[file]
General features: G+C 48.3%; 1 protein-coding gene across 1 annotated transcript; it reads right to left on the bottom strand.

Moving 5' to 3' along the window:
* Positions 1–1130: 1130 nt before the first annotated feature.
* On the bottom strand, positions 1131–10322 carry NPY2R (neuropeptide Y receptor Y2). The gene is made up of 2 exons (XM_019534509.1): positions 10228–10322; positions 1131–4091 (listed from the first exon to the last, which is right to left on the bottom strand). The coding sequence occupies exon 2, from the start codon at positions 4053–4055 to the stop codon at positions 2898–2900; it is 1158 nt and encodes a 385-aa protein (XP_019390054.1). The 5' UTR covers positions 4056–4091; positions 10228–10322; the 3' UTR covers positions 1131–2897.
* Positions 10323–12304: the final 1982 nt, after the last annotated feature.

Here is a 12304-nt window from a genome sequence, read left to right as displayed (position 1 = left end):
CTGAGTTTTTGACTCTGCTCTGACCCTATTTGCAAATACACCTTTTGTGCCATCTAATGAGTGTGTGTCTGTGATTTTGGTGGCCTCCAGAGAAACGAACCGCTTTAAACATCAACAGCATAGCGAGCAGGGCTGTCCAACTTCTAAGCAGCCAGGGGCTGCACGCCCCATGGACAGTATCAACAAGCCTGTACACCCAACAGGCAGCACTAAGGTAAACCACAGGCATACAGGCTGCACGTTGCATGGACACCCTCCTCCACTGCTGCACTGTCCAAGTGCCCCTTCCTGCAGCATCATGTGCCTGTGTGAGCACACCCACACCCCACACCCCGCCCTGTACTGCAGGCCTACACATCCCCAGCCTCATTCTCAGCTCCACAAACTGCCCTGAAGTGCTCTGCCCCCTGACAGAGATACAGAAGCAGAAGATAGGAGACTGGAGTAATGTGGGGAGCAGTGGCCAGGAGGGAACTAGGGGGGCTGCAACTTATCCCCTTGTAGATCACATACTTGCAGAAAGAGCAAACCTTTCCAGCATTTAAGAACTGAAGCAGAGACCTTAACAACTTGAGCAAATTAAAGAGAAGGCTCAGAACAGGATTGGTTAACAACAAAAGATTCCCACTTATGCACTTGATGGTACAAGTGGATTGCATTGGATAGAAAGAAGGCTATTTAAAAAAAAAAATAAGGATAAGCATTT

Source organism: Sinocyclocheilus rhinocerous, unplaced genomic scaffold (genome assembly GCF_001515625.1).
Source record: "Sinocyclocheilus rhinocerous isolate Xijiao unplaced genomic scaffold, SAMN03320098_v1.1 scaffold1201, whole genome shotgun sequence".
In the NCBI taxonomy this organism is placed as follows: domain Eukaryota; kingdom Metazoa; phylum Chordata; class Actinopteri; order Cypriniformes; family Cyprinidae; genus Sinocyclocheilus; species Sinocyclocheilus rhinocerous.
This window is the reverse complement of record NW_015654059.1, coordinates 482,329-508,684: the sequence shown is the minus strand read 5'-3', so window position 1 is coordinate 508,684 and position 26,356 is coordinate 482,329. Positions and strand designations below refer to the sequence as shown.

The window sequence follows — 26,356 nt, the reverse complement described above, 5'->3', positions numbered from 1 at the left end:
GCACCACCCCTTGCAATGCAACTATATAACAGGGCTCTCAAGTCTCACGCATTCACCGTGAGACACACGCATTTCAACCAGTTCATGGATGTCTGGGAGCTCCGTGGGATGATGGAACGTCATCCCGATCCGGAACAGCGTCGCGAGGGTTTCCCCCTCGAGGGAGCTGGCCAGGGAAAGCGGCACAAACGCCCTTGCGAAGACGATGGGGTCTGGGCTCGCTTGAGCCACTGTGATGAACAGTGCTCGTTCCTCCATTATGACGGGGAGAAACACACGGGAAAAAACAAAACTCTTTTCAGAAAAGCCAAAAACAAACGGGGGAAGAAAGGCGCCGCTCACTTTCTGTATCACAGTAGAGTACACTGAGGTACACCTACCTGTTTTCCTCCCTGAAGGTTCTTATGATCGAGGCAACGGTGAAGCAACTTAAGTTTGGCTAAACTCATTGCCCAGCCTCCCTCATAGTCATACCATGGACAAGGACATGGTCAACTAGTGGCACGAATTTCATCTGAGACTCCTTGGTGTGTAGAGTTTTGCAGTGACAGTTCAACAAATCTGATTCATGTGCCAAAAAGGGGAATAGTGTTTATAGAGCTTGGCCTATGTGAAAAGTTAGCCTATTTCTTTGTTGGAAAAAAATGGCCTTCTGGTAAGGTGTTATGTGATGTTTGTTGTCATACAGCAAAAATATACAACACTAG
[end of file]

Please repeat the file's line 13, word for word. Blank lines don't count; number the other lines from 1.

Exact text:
GCACCACCCCTTGCAATGCAACTATATAACAGGGCTCTCAAGTCTCACGCATTCACCGTGAGACACACGCATTTCAACCAGTTCATGGATGTCTGGGAGCTCCGTGGGATGATGGAACGTCATCCCGATCCGGAACAGCGTCGCGAGGGTTTCCCCCTCGAGGGAGCTGGCCAGGGAAAGCGGCACAAACGCCCTTGCGAAGACGATGGGGTCTGGGCTCGCTTGAGCCACTGTGATGAACAGTGCTCGTTCCTCCATTATGACGGGGAGAAACACACGGGAAAAAACAAAACTCTTTTCAGAAAAGCCAAAAACAAACGGGGGAAGAAAGGCGCCGCTCACTTTCTGTATCACAGTAGAGTACACTGAGGTACACCTACCTGTTTTCCTCCCTGAAGGTTCTTATGATCGAGGCAACGGTGAAGCAACTTAAGTTTGGCTAAACTCATTGCCCAGCCTCCCTCATAGTCATACCATGGACAAGGACATGGTCAACTAGTGGCACGAATTTCATCTGAGACTCCTTGGTGTGTAGAGTTTTGCAGTGACAGTTCAACAAATCTGATTCATGTGCCAAAAAGGGGAATAGTGTTTATAGAGCTTGGCCTATGTGAAAAGTTAGCCTATTTCTTTGTTGGAAAAAAATGGCCTTCTGGTAAGGTGTTATGTGATGTTTGTTGTCATACAGCAAAAATATACAACACTAG